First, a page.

Ajay Gupta: Stephen, here's a fun one for you. We asked this for every guest. I'm sure you get a lot of LinkedIn messages unsolicited. What's one that gets a response from you and what's one that really annoys you?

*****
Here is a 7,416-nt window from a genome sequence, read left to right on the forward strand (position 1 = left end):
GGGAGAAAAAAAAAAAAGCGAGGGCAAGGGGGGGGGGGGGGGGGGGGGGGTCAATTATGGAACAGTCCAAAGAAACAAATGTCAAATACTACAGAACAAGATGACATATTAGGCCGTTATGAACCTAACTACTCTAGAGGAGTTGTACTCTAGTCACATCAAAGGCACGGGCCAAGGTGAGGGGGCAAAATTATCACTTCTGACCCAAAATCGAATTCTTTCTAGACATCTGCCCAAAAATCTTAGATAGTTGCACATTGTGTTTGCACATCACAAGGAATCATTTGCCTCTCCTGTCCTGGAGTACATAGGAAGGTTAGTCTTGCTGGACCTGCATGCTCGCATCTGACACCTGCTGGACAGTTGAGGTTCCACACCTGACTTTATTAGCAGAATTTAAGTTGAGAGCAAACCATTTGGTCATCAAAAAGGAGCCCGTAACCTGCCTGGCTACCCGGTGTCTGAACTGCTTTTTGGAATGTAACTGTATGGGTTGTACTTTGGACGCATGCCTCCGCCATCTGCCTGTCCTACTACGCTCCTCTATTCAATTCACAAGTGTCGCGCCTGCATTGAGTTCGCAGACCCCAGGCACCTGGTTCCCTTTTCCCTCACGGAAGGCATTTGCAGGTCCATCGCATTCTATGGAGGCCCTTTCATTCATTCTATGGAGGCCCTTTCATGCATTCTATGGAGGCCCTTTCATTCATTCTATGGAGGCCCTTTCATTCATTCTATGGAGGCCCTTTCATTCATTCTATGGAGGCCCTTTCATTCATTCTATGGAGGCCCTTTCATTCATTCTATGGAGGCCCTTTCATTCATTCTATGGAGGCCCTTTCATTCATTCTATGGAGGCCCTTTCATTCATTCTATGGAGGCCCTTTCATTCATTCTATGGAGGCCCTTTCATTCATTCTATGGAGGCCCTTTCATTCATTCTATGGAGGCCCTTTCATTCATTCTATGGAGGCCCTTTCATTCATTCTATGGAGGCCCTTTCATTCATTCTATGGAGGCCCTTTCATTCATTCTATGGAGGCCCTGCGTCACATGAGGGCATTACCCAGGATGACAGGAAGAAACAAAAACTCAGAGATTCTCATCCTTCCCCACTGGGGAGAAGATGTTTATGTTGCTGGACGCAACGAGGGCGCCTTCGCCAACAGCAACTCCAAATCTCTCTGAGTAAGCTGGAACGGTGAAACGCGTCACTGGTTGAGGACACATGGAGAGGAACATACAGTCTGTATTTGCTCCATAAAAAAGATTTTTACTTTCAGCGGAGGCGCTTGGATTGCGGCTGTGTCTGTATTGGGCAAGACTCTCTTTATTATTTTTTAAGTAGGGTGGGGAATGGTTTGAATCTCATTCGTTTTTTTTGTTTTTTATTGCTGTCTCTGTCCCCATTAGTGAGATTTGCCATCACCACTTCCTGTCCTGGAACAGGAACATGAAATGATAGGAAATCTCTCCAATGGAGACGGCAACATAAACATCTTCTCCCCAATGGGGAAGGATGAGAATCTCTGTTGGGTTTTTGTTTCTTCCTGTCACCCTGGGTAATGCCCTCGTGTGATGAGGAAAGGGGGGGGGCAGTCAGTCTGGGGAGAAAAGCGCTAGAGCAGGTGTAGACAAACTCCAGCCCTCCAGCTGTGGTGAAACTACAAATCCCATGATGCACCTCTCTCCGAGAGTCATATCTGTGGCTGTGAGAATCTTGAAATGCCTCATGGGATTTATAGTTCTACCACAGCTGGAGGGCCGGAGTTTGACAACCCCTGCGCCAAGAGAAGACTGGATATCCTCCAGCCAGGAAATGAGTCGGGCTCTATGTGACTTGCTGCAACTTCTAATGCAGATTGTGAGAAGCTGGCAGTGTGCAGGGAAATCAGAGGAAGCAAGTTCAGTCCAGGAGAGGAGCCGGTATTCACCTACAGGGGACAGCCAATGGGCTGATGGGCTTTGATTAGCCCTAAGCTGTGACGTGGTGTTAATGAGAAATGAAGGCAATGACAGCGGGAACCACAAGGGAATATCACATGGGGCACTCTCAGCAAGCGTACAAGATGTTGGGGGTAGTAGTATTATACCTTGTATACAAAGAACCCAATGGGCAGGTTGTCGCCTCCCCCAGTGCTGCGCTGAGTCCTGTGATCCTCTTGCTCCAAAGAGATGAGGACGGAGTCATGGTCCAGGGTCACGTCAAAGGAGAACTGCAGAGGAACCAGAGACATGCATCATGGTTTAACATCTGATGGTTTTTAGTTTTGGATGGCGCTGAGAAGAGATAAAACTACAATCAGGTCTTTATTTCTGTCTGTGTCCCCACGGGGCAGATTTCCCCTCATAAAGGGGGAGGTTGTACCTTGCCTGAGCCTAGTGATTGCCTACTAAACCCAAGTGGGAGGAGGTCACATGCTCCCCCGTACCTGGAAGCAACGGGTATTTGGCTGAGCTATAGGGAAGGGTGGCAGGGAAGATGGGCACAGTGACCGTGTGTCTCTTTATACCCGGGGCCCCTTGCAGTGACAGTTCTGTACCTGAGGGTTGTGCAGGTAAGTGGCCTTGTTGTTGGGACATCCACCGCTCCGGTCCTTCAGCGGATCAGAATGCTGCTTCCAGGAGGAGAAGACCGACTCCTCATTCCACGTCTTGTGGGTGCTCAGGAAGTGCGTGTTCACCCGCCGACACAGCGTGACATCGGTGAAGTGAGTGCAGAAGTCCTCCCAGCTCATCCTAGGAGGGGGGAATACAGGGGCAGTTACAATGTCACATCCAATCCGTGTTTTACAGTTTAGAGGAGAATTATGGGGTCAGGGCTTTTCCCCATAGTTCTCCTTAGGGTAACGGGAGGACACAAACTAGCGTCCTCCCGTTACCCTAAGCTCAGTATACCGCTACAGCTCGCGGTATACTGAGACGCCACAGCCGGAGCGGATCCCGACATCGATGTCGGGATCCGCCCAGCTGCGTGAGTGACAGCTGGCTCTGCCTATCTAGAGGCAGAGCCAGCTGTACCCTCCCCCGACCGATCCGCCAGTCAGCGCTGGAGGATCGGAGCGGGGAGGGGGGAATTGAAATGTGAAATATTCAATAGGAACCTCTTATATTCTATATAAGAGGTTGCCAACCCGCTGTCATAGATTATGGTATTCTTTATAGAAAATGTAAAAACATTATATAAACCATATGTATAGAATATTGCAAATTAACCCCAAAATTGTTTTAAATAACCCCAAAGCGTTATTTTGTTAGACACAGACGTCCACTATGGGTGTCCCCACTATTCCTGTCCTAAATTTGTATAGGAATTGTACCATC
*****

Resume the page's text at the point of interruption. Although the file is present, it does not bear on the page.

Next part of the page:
Stephen Hill: I've been impressed by folks looking to make the connection rather than looking to get the meeting. I think it's like, " Hey, yeah, 15 minutes this week." That's a waste of time for a lot of folks. It just stink. It smells of call center email, grind it out. I've been there and I've been on that side of the email. I've dialed for dollars. I know what it's like to be that outbound dialer, and so I get it. But I think it's always getting to that, " Hey, what's in it for you?" It is making sure that it's valuable for them. And I do connect with a lot of sales folks, especially when it's just like, " Hey, we'd love to just learn about how we can help each other out potentially. I have intelligence and expertise in this area. You add this, let's connect. Let's exchange our value." And maybe there's an opportunity there. But the thing that is just like, " Hey, you have 15 minutes real quick, quick question, quick question." One of the things I'm starting to think about a lot is the flip side of the quick question, it's never really a quick question, it's the idea of the slow question. And I think we need to start thinking and really going a little deeper on some of these bigger issues. And let's have a conversation about that slow question. I'd probably more likely to respond when somebody asks me the slow question rather than that quick question to get 15 minutes and I'll buy a cup of coffee just so you can pitch, pitch to me in 15 minutes. Well, maybe we have that slow question. We get into some deeper topics. And then, as humans, we're heavily connected, we start to understand where each of us, our puzzle pieces fit into our bigger puzzle. Those are the things I'm more likely to respond to.